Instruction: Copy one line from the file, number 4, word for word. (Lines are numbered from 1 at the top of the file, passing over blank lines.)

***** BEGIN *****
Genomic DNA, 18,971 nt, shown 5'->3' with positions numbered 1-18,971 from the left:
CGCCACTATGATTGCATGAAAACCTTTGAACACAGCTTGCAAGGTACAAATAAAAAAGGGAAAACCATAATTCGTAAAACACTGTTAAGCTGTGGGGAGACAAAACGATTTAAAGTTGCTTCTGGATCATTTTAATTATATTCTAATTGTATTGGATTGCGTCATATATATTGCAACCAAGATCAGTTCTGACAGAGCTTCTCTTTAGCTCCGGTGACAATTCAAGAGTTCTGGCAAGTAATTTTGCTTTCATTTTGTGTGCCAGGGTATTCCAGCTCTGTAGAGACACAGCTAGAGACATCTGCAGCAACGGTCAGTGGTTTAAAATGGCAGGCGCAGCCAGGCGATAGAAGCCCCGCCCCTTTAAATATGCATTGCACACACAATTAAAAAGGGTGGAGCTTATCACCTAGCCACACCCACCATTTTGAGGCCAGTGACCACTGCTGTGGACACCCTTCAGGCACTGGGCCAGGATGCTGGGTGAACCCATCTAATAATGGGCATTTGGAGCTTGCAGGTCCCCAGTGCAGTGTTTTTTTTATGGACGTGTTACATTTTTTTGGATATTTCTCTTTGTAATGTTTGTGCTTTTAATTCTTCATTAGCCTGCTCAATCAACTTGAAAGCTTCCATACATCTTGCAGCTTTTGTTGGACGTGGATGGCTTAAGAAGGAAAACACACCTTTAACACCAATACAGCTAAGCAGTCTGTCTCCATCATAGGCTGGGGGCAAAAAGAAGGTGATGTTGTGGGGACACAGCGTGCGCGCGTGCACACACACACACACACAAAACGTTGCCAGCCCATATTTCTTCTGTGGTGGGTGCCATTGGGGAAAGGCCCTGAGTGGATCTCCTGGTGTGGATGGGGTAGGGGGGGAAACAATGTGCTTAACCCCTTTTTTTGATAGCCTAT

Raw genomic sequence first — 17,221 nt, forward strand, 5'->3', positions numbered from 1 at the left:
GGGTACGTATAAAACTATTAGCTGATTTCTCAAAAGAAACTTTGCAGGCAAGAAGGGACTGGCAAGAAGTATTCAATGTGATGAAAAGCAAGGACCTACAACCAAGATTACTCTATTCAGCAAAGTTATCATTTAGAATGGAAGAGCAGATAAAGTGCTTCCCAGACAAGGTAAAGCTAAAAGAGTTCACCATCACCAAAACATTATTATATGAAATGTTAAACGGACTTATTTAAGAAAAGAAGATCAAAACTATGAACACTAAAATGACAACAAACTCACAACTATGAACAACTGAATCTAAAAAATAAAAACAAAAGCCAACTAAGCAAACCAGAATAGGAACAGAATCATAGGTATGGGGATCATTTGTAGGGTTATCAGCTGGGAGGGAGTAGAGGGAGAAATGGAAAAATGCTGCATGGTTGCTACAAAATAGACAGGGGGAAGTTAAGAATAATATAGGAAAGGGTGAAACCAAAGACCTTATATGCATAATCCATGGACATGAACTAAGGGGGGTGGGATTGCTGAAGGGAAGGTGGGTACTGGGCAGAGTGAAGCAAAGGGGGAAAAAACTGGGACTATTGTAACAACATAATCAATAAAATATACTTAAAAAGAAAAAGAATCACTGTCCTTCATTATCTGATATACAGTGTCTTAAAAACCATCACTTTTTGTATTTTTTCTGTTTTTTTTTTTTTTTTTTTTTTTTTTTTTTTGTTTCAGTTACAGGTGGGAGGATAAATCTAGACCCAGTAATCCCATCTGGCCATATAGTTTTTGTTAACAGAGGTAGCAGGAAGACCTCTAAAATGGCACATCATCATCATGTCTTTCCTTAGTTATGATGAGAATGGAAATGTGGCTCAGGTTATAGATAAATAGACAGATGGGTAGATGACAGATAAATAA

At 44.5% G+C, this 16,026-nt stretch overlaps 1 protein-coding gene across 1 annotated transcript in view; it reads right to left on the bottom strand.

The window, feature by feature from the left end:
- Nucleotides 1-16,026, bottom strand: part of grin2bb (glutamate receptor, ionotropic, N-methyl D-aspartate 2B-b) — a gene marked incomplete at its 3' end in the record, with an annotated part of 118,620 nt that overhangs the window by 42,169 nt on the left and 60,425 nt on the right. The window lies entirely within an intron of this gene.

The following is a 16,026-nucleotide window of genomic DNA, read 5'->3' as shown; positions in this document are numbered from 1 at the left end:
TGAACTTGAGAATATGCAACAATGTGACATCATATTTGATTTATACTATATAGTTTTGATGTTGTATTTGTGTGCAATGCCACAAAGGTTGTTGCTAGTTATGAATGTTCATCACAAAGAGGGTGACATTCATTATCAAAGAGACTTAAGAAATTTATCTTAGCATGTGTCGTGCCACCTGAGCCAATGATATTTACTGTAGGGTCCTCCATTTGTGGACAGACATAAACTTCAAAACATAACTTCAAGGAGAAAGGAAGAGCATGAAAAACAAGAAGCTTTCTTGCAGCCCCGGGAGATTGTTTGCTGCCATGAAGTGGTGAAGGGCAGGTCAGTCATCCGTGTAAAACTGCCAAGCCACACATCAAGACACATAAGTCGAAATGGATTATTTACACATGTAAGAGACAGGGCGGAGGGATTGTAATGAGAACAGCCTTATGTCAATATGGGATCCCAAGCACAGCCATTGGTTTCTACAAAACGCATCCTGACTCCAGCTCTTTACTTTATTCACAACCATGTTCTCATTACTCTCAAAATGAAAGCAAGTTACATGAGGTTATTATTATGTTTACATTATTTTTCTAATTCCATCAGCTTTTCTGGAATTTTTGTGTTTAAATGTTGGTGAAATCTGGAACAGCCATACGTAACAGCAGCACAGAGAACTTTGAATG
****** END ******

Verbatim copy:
GGGTACGTATAAAACTATTAGCTGATTTCTCAAAAGAAACTTTGCAGGCAAGAAGGGACTGGCAAGAAGTATTCAATGTGATGAAAAGCAAGGACCTACAACCAAGATTACTCTATTCAGCAAAGTTATCATTTAGAATGGAAGAGCAGATAAAGTGCTTCCCAGACAAGGTAAAGCTAAAAGAGTTCACCATCACCAAAACATTATTATATGAAATGTTAAACGGACTTATTTAAGAAAAGAAGATCAAAACTATGAACACTAAAATGACAACAAACTCACAACTATGAACAACTGAATCTAAAAAATAAAAACAAAAGCCAACTAAGCAAACCAGAATAGGAACAGAATCATAGGTATGGGGATCATTTGTAGGGTTATCAGCTGGGAGGGAGTAGAGGGAGAAATGGAAAAATGCTGCATGGTTGCTACAAAATAGACAGGGGGAAGTTAAGAATAATATAGGAAAGGGTGAAACCAAAGACCTTATATGCATAATCCATGGACATGAACTAAGGGGGGTGGGATTGCTGAAGGGAAGGTGGGTACTGGGCAGAGTGAAGCAAAGGGGGAAAAAACTGGGACTATTGTAACAACATAATCAATAAAATATACTTAAAAAGAAAAAGAATCACTGTCCTTCATTATCTGATATACAGTGTCTTAAAAACCATCACTTTTTGTATTTTTTCTGTTTTTTTTTTTTTTTTTTTTTTTTTTTTTTTGTTTCAGTTACAGGTGGGAGGATAAATCTAGACCCAGTAATCCCATCTGGCCATATAGTTTTTGTTAACAGAGGTAGCAGGAAGACCTCTAAAATGGCACATCATCATCATGTCTTTCCTTAGTTATGATGAGAATGGAAATGTGGCTCAGGTTATAGATAAATAGACAGATGGGTAGATGACAGATAAATAA